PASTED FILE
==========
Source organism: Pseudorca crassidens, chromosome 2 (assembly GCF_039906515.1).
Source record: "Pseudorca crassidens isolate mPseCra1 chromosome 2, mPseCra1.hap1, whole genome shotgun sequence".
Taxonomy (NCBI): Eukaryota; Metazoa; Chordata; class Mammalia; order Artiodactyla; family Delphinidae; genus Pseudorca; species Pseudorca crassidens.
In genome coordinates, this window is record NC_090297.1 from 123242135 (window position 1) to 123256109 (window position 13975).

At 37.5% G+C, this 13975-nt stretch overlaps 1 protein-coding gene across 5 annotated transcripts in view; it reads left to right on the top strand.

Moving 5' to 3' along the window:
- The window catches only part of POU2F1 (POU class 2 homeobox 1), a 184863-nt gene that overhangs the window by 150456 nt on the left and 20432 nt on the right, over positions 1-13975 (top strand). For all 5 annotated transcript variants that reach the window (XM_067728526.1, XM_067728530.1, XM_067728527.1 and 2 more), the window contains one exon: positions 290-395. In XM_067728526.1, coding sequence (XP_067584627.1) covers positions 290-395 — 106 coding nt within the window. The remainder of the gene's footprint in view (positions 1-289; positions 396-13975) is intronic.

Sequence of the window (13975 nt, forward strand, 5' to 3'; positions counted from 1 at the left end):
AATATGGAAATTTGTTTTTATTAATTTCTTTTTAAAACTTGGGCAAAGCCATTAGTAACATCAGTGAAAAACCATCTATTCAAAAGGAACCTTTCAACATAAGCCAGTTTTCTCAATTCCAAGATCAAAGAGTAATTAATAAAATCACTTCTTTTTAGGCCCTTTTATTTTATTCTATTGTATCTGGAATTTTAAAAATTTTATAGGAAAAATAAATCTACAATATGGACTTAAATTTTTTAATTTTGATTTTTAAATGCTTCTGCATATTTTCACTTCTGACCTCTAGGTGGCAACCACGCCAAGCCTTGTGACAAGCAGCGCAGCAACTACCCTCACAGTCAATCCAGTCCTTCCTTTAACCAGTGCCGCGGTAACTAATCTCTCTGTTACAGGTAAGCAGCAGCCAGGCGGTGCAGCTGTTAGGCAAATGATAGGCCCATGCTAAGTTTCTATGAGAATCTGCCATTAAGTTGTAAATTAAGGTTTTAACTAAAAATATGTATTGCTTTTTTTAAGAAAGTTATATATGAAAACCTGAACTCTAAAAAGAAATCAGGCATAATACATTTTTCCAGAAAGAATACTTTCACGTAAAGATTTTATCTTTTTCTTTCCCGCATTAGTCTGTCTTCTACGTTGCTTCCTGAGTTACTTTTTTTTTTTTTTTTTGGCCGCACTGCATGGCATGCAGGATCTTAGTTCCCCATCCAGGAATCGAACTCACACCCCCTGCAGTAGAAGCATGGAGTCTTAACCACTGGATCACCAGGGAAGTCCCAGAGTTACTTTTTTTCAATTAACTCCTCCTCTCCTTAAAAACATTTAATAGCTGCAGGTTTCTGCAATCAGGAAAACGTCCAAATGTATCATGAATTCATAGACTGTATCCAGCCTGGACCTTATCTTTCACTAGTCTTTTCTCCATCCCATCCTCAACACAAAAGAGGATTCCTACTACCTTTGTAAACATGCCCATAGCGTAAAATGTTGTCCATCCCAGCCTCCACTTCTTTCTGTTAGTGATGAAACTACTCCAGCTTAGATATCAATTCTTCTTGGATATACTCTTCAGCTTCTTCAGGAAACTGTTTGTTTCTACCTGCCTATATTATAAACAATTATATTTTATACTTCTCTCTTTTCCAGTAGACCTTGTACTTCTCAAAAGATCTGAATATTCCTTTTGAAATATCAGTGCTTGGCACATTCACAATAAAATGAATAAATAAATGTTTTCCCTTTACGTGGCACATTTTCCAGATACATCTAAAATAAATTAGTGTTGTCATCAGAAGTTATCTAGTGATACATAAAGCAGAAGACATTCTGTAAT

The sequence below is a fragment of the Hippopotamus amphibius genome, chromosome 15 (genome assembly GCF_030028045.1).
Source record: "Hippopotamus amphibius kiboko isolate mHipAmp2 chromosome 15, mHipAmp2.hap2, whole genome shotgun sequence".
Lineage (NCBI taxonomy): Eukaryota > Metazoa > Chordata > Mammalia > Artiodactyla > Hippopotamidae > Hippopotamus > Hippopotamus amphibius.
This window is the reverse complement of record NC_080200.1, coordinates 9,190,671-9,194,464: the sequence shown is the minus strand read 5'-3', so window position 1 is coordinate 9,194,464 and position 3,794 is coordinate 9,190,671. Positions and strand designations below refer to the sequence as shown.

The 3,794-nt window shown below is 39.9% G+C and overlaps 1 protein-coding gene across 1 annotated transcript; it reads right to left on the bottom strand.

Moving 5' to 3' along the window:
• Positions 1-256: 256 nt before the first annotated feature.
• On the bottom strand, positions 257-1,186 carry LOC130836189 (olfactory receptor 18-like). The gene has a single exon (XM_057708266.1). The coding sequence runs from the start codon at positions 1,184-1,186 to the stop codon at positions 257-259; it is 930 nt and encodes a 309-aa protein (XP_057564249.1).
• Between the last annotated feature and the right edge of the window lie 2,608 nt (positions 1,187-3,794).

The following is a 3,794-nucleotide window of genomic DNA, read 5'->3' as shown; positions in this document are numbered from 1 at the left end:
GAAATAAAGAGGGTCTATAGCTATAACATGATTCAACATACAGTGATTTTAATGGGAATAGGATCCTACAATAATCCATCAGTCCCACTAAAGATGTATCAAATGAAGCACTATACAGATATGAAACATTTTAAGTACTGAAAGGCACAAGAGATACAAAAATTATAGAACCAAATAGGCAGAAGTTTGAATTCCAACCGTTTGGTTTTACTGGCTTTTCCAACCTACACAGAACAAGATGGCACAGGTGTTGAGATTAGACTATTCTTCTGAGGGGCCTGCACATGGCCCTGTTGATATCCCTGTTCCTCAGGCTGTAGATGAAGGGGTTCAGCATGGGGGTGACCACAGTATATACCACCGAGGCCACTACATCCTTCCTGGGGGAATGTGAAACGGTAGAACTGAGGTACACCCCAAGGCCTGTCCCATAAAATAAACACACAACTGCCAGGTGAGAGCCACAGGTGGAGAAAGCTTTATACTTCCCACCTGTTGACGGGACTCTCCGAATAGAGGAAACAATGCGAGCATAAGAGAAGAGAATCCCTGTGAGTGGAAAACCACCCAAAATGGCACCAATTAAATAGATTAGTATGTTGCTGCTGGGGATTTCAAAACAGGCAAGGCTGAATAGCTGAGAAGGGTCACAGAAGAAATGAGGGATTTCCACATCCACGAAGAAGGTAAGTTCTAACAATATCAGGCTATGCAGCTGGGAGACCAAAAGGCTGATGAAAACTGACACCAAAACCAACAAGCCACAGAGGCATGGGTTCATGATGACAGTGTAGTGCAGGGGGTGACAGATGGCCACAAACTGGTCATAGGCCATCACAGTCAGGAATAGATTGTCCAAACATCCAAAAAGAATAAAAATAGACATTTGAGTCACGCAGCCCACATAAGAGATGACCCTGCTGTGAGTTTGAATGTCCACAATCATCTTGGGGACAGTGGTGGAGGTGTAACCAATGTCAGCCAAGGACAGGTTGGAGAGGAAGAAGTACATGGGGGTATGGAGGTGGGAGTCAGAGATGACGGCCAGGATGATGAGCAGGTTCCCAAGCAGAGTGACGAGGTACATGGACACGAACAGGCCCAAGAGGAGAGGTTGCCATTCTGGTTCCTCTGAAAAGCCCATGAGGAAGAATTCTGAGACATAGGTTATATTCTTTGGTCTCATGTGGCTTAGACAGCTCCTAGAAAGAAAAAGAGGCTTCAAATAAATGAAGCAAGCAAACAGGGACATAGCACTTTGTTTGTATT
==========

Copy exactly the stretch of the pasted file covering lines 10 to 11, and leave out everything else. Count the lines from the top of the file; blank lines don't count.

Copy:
The sequence below is a fragment of the Hippopotamus amphibius genome, chromosome 15 (genome assembly GCF_030028045.1).
Source record: "Hippopotamus amphibius kiboko isolate mHipAmp2 chromosome 15, mHipAmp2.hap2, whole genome shotgun sequence".